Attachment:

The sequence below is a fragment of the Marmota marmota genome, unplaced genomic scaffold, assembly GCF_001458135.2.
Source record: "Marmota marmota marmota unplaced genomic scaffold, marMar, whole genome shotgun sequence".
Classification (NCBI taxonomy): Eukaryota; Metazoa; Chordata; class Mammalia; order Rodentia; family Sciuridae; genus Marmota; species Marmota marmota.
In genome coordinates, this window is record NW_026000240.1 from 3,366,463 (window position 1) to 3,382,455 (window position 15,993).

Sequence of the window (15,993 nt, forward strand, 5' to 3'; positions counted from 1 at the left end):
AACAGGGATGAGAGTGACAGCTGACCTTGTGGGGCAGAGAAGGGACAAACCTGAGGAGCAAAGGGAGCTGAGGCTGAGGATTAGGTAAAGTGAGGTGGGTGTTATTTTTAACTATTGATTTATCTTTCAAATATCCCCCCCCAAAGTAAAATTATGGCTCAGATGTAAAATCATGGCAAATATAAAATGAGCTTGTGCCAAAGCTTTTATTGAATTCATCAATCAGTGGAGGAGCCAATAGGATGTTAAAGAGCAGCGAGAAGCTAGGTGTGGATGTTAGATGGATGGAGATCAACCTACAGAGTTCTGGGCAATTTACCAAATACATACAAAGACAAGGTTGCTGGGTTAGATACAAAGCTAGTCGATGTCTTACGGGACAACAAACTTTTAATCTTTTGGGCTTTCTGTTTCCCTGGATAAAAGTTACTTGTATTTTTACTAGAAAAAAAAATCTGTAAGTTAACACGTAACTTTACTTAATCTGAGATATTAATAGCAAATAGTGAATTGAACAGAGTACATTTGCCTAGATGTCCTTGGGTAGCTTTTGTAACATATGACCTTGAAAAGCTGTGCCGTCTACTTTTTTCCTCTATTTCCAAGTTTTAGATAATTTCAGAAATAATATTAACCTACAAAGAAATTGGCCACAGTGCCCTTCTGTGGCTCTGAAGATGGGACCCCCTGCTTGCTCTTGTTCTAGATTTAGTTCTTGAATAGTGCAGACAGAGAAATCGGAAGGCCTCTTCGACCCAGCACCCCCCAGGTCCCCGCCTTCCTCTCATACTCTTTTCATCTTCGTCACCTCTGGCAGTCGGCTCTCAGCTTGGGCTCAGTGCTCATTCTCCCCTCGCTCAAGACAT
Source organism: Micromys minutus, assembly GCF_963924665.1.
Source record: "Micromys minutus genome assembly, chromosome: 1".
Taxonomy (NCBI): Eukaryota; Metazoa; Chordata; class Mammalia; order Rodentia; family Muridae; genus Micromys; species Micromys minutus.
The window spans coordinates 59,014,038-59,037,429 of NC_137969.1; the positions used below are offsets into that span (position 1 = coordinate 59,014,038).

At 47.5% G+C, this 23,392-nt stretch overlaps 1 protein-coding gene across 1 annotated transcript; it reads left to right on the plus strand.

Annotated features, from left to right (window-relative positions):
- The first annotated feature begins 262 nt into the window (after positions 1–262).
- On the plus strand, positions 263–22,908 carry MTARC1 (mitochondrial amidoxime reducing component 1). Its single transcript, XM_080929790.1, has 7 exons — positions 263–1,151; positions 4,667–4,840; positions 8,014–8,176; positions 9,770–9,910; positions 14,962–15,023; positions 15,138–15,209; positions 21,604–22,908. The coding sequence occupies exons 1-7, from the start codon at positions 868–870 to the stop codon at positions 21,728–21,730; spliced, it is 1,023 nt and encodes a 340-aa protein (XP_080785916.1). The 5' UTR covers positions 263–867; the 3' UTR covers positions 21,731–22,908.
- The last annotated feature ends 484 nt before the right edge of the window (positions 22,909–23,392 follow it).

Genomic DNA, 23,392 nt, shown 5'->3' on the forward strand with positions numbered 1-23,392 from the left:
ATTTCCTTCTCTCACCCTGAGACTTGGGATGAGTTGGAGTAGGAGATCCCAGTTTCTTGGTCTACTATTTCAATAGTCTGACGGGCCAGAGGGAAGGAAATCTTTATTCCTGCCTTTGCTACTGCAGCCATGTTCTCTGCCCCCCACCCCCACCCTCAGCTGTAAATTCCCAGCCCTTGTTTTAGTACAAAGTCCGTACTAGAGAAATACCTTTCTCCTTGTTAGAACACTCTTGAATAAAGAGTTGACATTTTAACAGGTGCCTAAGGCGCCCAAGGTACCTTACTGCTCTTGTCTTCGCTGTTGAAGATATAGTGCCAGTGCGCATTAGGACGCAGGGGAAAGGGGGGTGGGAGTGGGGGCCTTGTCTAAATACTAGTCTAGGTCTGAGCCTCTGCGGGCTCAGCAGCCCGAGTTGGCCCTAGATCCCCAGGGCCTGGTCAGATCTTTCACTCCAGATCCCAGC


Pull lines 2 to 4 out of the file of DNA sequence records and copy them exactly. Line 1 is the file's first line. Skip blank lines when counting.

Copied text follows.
Source record: "Marmota marmota marmota unplaced genomic scaffold, marMar, whole genome shotgun sequence".
Classification (NCBI taxonomy): Eukaryota; Metazoa; Chordata; class Mammalia; order Rodentia; family Sciuridae; genus Marmota; species Marmota marmota.
In genome coordinates, this window is record NW_026000240.1 from 3,366,463 (window position 1) to 3,382,455 (window position 15,993).